Mechanisms of disease
3. Targets for action of medicines
The main target is ‘receptors. These are protein molecules found on the surface of the cell. They are often the first stage of the molecular processes, which lead to reactions within the cell. These reactions may cause symptoms of a disease. See Figure 5. A receptor sits on the surface of a cell. It receives a chemical signal when another molecule called the ‘ligand’ binds to it. A ligand is a small molecule that triggers signals by binding to receptors.
A medicine behaves like a ligand. Binding only takes place when the two molecules fit in each other like ‘the key to a lock’. The binding of the ligand causes the receptor to send a message to other molecules inside the cell - causing the cell to start working. It can be a chemical reaction like secretion, a mechanical reaction, such as a change of cell shape. This might in turn bring about cell division or a movement (displacement) of ions causing an electric impulse from that cell (called an action potential).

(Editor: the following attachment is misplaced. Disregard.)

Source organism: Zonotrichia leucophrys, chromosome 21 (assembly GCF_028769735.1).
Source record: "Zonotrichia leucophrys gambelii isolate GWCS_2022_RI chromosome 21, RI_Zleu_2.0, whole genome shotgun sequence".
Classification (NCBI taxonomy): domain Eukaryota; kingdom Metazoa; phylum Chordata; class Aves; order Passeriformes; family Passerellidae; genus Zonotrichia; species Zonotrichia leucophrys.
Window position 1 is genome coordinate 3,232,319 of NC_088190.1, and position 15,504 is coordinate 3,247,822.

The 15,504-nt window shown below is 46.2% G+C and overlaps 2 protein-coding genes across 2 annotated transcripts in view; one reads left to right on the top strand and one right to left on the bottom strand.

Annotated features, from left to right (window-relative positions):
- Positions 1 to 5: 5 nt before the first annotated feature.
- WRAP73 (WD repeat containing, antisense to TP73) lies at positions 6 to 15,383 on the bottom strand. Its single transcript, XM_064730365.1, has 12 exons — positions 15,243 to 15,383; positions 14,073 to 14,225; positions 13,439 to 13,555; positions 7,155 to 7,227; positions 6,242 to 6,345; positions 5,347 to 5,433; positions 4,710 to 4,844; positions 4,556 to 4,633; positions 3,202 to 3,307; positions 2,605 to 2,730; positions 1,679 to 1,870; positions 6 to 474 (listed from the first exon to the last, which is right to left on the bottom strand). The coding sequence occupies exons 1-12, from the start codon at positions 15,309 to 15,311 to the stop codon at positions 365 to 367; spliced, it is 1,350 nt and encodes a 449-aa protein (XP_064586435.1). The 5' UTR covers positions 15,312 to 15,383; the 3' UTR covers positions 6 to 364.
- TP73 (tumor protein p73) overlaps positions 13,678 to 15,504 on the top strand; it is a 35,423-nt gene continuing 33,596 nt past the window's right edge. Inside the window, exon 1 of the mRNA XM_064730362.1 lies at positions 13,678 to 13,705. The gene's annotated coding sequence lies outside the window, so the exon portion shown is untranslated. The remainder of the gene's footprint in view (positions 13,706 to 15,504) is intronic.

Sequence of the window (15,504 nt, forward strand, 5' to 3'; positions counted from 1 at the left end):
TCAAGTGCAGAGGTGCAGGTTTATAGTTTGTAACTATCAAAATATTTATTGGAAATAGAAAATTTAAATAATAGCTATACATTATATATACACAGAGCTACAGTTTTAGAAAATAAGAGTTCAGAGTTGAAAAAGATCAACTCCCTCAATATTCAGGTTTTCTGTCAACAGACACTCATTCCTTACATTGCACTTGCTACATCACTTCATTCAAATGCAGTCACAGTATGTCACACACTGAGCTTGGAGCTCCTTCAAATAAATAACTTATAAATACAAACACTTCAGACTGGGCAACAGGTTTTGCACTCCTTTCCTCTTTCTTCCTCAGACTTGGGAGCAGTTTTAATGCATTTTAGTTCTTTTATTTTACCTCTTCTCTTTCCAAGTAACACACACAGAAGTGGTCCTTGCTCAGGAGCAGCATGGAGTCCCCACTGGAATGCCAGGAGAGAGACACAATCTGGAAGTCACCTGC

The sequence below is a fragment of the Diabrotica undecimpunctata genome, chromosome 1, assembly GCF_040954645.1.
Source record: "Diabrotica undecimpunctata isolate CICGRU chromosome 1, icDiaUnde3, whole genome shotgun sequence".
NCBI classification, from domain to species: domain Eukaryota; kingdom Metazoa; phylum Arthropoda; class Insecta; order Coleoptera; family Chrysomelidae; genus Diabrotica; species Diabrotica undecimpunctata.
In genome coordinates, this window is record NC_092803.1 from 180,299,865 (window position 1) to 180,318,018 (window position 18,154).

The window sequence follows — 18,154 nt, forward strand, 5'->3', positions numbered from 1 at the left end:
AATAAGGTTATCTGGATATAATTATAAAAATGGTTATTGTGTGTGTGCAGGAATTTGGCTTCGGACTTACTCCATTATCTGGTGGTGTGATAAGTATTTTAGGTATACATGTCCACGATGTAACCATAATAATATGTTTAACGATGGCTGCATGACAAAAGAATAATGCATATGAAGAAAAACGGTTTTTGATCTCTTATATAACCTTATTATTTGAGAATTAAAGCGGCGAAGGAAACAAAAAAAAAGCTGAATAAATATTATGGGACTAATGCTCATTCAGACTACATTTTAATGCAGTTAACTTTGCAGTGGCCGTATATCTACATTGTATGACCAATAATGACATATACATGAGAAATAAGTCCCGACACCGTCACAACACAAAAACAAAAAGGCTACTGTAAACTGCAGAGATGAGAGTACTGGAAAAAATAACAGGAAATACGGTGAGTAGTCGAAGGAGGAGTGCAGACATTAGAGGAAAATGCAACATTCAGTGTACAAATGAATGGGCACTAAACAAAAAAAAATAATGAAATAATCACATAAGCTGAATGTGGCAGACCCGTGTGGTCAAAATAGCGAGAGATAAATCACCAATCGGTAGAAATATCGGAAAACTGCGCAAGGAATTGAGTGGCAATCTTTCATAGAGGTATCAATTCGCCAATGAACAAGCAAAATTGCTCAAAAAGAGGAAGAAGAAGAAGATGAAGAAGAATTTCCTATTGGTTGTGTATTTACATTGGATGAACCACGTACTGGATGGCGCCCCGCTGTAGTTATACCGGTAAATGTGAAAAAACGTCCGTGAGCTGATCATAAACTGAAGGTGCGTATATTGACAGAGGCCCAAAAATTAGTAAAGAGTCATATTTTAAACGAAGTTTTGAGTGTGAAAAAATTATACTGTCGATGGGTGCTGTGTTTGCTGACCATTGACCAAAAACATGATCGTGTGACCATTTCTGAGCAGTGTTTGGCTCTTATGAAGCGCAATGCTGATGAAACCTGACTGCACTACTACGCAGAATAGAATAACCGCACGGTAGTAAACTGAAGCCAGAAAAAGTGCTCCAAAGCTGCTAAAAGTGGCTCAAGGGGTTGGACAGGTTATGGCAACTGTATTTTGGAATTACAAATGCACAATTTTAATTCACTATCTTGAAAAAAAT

By interacting with the first stage of the cascade reaction (i.e. the receptor), it is possible to change the end process. When medicines are used, they are designed to act on a large number of molecules with a minimum amount of medicine. This is so that a large amount of secretion (e.g. a hormone like insulin or enzymes for digestion like pepsin in the stomach) can be produced.